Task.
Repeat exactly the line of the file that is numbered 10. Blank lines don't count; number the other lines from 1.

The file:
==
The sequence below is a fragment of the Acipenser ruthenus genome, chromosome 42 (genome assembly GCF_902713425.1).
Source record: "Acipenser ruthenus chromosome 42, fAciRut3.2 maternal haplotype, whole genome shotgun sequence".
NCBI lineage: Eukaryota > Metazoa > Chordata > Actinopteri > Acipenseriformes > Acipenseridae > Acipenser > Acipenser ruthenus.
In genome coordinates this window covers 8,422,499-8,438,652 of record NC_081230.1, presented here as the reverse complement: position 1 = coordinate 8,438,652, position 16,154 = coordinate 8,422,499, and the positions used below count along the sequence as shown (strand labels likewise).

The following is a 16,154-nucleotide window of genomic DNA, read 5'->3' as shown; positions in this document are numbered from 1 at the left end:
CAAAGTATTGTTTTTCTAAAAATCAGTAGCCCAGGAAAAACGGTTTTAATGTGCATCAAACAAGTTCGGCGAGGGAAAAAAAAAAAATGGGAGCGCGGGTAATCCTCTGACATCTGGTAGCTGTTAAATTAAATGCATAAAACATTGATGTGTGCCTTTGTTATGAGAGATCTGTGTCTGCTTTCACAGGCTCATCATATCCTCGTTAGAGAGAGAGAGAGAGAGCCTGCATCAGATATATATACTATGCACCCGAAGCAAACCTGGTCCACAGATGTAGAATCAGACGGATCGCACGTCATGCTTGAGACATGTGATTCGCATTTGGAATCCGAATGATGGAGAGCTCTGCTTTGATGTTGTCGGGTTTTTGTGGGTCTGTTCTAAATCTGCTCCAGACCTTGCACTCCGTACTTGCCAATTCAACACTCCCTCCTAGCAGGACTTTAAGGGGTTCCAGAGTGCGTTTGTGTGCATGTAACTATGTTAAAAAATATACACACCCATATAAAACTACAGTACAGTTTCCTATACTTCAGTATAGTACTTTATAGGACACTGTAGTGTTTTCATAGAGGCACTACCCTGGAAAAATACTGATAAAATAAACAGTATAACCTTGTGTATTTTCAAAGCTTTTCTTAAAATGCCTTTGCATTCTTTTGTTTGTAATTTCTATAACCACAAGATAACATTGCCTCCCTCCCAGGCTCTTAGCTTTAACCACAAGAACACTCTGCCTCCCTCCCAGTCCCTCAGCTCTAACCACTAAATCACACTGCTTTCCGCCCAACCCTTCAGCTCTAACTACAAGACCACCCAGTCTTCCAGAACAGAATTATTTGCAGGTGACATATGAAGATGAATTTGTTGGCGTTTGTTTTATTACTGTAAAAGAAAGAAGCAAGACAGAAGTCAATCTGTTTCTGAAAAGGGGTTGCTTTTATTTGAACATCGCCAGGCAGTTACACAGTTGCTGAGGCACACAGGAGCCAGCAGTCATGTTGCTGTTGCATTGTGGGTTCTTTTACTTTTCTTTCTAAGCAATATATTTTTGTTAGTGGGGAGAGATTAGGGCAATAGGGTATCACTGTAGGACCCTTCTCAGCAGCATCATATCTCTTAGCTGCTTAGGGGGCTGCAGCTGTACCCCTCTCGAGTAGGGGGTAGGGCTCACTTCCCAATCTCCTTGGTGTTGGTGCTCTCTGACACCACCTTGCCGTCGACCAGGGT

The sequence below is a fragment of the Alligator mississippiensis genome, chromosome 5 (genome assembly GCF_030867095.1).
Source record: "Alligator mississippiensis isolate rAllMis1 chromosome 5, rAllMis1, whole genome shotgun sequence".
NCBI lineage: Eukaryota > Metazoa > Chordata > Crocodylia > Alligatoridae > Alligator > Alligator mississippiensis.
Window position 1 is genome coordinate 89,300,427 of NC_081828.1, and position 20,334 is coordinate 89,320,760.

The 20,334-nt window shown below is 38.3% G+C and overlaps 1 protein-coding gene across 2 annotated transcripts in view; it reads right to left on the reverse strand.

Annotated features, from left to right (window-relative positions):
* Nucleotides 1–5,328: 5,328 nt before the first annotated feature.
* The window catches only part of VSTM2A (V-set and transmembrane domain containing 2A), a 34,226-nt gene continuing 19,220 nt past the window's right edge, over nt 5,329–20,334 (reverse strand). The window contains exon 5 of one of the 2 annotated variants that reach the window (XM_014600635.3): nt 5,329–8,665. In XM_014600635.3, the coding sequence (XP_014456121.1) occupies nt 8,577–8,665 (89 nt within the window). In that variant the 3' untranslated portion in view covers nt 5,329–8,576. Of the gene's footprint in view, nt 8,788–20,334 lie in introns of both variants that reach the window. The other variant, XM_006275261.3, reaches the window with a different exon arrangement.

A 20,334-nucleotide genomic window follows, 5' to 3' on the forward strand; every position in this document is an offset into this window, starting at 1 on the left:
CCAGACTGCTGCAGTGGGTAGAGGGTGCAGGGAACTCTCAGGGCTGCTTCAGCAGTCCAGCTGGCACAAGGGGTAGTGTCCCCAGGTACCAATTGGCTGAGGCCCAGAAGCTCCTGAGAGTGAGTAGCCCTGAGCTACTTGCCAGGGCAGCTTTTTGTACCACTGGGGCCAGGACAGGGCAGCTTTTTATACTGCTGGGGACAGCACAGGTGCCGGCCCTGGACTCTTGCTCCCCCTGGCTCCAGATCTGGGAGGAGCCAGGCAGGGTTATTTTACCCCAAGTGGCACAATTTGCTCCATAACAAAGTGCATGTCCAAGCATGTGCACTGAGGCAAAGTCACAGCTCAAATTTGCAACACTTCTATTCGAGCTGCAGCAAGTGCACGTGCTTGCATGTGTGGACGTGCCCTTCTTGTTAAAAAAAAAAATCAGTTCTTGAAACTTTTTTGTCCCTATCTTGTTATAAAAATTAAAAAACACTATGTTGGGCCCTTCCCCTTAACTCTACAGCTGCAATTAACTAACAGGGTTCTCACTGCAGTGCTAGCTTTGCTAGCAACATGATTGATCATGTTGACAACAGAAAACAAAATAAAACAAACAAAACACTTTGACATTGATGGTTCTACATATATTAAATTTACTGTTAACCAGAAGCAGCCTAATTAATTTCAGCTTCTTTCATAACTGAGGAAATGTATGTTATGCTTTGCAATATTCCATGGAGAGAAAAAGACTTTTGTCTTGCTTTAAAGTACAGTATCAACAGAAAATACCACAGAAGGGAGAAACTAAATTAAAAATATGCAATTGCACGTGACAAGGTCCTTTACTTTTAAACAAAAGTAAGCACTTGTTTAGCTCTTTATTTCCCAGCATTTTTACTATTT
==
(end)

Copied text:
Window position 1 is genome coordinate 89,300,427 of NC_081828.1, and position 20,334 is coordinate 89,320,760.